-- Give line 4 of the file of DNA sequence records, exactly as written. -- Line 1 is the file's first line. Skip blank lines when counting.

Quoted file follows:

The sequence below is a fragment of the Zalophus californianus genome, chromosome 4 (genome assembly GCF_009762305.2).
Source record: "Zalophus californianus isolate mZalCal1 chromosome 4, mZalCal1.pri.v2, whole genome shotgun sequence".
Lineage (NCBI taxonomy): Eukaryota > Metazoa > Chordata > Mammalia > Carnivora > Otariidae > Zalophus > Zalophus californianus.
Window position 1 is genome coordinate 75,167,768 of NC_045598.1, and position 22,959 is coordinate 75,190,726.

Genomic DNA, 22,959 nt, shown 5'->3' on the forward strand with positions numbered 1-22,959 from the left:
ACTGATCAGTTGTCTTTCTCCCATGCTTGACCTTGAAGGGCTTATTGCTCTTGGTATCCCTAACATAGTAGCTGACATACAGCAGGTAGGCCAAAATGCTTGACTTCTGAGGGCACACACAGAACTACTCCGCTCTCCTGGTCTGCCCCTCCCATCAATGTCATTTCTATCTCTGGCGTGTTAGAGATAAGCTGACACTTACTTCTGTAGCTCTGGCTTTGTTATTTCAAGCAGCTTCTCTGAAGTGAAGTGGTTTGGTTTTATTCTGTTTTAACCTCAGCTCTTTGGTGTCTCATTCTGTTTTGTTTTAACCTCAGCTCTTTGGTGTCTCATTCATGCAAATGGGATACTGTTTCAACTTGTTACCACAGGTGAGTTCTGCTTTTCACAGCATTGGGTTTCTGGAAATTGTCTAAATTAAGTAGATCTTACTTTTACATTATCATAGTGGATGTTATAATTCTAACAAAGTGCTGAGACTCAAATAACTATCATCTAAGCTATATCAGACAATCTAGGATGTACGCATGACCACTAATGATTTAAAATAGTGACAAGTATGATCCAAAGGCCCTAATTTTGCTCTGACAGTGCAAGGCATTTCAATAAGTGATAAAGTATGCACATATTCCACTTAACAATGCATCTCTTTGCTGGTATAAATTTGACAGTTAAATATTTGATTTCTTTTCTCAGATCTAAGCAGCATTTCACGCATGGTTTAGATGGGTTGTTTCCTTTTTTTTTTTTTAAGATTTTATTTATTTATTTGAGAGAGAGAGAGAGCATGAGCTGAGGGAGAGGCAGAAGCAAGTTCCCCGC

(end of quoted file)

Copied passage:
Window position 1 is genome coordinate 75,167,768 of NC_045598.1, and position 22,959 is coordinate 75,190,726.